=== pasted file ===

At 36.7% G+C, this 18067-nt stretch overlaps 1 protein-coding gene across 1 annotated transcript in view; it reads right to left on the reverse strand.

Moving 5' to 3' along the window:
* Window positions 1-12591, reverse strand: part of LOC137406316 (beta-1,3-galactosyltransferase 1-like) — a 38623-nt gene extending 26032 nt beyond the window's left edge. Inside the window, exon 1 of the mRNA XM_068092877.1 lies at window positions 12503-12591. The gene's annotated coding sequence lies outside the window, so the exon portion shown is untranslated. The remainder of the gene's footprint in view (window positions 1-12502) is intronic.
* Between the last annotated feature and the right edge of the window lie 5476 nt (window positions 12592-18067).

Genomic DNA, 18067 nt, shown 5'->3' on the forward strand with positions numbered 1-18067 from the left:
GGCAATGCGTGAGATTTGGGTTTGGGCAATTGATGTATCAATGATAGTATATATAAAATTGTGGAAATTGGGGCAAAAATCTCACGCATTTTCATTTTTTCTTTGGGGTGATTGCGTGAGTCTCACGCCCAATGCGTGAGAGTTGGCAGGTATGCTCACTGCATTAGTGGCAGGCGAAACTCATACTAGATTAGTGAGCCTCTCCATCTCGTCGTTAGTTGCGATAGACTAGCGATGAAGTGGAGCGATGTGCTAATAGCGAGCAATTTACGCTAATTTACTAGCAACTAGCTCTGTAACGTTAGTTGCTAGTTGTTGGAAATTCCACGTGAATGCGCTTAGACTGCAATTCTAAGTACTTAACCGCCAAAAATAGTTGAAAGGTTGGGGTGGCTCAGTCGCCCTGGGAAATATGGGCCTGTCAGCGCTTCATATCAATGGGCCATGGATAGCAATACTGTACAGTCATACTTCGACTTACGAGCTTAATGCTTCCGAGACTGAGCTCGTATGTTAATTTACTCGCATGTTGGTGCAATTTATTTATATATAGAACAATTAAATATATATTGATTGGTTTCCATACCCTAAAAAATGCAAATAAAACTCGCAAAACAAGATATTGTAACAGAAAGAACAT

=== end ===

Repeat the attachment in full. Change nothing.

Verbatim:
At 36.7% G+C, this 18067-nt stretch overlaps 1 protein-coding gene across 1 annotated transcript in view; it reads right to left on the reverse strand.

Moving 5' to 3' along the window:
* Window positions 1-12591, reverse strand: part of LOC137406316 (beta-1,3-galactosyltransferase 1-like) — a 38623-nt gene extending 26032 nt beyond the window's left edge. Inside the window, exon 1 of the mRNA XM_068092877.1 lies at window positions 12503-12591. The gene's annotated coding sequence lies outside the window, so the exon portion shown is untranslated. The remainder of the gene's footprint in view (window positions 1-12502) is intronic.
* Between the last annotated feature and the right edge of the window lie 5476 nt (window positions 12592-18067).

Genomic DNA, 18067 nt, shown 5'->3' on the forward strand with positions numbered 1-18067 from the left:
GGCAATGCGTGAGATTTGGGTTTGGGCAATTGATGTATCAATGATAGTATATATAAAATTGTGGAAATTGGGGCAAAAATCTCACGCATTTTCATTTTTTCTTTGGGGTGATTGCGTGAGTCTCACGCCCAATGCGTGAGAGTTGGCAGGTATGCTCACTGCATTAGTGGCAGGCGAAACTCATACTAGATTAGTGAGCCTCTCCATCTCGTCGTTAGTTGCGATAGACTAGCGATGAAGTGGAGCGATGTGCTAATAGCGAGCAATTTACGCTAATTTACTAGCAACTAGCTCTGTAACGTTAGTTGCTAGTTGTTGGAAATTCCACGTGAATGCGCTTAGACTGCAATTCTAAGTACTTAACCGCCAAAAATAGTTGAAAGGTTGGGGTGGCTCAGTCGCCCTGGGAAATATGGGCCTGTCAGCGCTTCATATCAATGGGCCATGGATAGCAATACTGTACAGTCATACTTCGACTTACGAGCTTAATGCTTCCGAGACTGAGCTCGTATGTTAATTTACTCGCATGTTGGTGCAATTTATTTATATATAGAACAATTAAATATATATTGATTGGTTTCCATACCCTAAAAAATGCAAATAAAACTCGCAAAACAAGATATTGTAACAGAAAGAACAT